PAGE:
What Happens When Every State Hits Amazon On Taxes?

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California means to make Amazon (NASDAQ: AMZN) and other e-commerce companies pay state sales taxes on all the goods and services the companies sells in the largest state by population.  In response, Amazon said it would end its relationships with all of its affiliates in the state.

The state action could drive thousands of affiliates of e-commerce companies out of California along with an undetermined number of jobs. But, California means to enforce the law which it believes will bring in more than $300 million a year in revenue.

The Los Angeles Times reports that “California is the seventh and largest state in the country to pass a law to collect taxes on out-of-state Internet sales.” The six others are Illinois, Arkansas, Connecticut, North Carolina, Rhode Island and New York. Amazon has gone so far as to shutter distribution centers in some of these states. The balance between taxes collected and jobs lost has become one in which states have real risks.

Amazon says that sales taxes could cost it billions of dollars. Consumers may not understand that Amazon does not profit from the sales tax, which businesses collect for state and local governments. All they see is that Amazon has raised prices on some products.  The world’s largest e-commerce firm knows that will take some of its price advantage it has over bricks-and-mortar stores away.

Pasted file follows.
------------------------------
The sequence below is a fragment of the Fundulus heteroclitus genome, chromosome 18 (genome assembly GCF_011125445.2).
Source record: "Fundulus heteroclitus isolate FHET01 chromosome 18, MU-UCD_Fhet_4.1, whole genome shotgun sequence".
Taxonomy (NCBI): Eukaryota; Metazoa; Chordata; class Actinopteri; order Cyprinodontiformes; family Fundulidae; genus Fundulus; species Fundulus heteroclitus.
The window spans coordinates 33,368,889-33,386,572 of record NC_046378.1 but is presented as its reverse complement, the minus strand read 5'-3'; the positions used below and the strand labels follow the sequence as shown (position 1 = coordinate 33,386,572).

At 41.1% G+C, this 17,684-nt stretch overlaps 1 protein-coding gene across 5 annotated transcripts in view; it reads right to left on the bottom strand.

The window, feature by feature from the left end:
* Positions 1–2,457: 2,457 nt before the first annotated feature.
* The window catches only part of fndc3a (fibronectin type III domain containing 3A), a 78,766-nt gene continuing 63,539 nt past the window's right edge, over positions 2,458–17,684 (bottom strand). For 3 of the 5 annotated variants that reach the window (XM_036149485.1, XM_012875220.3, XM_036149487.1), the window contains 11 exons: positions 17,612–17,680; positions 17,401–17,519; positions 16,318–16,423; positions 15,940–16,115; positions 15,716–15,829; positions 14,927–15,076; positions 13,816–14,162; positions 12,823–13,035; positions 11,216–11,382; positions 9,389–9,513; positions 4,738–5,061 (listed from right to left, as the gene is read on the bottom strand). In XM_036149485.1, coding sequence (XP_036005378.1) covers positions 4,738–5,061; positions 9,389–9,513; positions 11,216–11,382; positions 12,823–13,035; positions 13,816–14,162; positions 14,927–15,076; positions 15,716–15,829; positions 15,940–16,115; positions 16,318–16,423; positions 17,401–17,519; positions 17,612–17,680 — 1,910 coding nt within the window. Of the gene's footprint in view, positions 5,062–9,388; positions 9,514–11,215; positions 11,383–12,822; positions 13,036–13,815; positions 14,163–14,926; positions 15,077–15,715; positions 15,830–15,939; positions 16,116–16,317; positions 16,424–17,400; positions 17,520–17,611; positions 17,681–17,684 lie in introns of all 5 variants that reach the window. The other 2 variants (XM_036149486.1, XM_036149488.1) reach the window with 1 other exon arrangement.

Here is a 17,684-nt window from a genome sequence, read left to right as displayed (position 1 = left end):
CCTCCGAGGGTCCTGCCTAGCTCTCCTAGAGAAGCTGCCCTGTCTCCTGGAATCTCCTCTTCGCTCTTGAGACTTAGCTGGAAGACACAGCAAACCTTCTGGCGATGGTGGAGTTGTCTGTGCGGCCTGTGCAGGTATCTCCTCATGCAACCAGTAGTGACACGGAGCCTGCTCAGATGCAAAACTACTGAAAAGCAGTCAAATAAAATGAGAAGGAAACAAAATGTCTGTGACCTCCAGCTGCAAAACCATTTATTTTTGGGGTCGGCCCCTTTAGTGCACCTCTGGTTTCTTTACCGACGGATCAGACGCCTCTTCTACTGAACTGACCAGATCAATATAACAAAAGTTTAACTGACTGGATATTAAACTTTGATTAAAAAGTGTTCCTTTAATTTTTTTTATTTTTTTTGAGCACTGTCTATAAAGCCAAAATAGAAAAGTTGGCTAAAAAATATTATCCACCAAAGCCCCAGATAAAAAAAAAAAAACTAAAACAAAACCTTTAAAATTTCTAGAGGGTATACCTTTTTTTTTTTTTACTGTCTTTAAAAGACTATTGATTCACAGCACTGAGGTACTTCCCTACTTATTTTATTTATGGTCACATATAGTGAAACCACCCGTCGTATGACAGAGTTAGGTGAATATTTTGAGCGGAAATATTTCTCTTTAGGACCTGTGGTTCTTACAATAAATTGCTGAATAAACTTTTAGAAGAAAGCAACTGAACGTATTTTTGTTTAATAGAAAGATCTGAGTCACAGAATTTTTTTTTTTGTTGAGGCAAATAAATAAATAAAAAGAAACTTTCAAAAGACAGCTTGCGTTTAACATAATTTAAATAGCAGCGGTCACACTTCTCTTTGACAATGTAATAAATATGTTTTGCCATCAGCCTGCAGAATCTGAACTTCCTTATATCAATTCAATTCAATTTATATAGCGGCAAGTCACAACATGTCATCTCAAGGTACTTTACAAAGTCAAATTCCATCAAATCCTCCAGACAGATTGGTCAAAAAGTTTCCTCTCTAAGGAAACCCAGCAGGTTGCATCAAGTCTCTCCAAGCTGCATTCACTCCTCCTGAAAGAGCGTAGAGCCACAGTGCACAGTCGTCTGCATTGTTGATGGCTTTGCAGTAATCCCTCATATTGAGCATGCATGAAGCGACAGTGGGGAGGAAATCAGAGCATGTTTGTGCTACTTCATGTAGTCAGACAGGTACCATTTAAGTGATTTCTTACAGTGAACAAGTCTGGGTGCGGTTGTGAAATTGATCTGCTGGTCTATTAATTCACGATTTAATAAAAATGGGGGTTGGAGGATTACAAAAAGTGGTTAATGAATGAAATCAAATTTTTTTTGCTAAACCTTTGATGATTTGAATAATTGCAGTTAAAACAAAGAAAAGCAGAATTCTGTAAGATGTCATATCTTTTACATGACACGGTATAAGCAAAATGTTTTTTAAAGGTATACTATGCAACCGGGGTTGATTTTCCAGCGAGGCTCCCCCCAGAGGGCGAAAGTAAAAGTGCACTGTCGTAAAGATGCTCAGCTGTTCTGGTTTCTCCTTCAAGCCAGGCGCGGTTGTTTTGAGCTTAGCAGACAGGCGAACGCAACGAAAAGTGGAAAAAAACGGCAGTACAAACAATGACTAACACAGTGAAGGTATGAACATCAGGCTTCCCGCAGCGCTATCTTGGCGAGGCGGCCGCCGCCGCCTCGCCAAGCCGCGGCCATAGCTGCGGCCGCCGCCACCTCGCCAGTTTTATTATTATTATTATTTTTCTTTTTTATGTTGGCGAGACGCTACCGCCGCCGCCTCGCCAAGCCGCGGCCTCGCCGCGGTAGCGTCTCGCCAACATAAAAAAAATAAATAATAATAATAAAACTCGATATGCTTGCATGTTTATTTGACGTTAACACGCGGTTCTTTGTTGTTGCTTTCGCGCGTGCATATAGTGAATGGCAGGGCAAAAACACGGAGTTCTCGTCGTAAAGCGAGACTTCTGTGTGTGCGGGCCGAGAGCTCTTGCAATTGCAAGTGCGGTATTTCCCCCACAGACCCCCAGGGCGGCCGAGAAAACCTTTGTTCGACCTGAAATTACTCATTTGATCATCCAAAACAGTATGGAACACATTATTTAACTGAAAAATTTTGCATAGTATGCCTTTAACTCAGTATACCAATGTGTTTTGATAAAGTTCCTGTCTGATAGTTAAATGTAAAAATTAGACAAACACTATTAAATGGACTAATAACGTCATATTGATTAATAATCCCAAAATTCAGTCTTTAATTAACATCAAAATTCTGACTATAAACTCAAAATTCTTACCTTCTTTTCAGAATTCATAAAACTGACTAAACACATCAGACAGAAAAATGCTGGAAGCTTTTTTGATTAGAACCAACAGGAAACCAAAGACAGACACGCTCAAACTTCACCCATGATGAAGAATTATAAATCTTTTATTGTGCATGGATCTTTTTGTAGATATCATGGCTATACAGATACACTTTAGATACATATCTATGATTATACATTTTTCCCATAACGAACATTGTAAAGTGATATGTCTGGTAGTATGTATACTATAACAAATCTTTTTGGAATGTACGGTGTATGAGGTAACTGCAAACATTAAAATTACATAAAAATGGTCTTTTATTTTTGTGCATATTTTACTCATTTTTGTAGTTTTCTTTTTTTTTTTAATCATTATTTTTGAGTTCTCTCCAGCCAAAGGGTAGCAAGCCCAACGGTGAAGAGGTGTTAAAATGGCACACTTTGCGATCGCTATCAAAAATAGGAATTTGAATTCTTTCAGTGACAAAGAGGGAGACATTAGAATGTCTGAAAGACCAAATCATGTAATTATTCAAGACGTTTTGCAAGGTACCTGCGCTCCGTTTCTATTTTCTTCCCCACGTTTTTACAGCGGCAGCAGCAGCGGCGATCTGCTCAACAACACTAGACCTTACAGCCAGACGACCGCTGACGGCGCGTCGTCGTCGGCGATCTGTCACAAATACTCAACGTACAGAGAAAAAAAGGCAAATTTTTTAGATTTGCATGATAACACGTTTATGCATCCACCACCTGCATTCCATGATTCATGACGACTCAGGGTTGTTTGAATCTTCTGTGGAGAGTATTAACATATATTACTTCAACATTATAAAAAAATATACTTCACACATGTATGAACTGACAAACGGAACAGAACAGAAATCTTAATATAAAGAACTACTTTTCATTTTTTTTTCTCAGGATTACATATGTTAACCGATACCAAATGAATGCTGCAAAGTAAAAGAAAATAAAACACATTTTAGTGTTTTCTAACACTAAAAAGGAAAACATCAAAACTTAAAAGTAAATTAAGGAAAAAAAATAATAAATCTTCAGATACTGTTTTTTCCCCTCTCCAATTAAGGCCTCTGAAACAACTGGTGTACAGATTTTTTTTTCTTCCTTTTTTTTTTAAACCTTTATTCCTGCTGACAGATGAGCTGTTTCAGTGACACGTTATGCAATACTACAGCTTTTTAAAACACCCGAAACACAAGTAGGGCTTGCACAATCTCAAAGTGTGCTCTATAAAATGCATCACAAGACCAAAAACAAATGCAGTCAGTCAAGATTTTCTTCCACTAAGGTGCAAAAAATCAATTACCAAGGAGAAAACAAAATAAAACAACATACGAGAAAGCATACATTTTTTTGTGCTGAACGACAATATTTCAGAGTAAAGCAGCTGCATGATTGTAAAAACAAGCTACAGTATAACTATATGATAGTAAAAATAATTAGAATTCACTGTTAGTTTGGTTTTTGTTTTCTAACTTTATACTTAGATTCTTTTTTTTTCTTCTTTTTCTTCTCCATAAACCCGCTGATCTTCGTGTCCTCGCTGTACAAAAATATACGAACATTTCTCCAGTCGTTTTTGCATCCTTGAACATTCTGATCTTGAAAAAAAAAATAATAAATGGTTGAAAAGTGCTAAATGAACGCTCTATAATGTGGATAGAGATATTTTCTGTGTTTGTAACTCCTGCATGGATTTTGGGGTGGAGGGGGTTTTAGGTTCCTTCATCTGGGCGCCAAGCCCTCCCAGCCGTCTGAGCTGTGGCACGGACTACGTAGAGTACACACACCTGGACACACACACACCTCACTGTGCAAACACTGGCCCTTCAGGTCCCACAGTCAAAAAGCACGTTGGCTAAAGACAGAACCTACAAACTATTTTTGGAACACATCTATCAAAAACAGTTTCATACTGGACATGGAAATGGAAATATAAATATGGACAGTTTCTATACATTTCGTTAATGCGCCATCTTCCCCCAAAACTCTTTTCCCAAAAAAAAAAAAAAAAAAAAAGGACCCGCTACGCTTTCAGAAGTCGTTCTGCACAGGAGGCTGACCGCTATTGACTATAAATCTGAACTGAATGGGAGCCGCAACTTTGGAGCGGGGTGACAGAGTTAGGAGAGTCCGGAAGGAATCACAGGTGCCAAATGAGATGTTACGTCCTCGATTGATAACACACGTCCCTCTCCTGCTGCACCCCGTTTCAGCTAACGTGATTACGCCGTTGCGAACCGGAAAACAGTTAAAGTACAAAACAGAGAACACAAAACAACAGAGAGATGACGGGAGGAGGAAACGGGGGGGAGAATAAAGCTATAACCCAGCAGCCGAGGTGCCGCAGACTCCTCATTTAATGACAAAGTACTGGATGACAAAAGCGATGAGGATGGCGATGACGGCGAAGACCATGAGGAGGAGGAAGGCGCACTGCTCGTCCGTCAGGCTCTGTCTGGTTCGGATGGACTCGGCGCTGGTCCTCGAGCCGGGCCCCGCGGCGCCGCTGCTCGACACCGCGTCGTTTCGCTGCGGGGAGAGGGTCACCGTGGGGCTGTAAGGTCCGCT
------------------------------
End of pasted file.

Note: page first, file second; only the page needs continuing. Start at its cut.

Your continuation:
What Amazon never discusses is a challenge it may not be able to meet. What will happen when another seven states decide to tax e-commerce revenue and then another seven after that? Amazon will eventually run of out places where it can end affiliate relationships and close distribution centers. It has to ship its products from somewhere. Affiliates are critical to its overall revenue.

Amazon knows it has begun to fight a war it will eventually lose. It may even be forced to pay back taxes on items it sold in some states in the past. No one knows what this will cost Amazon in the end, but the figure could be in the billions of dollars.

Douglas A. McIntyre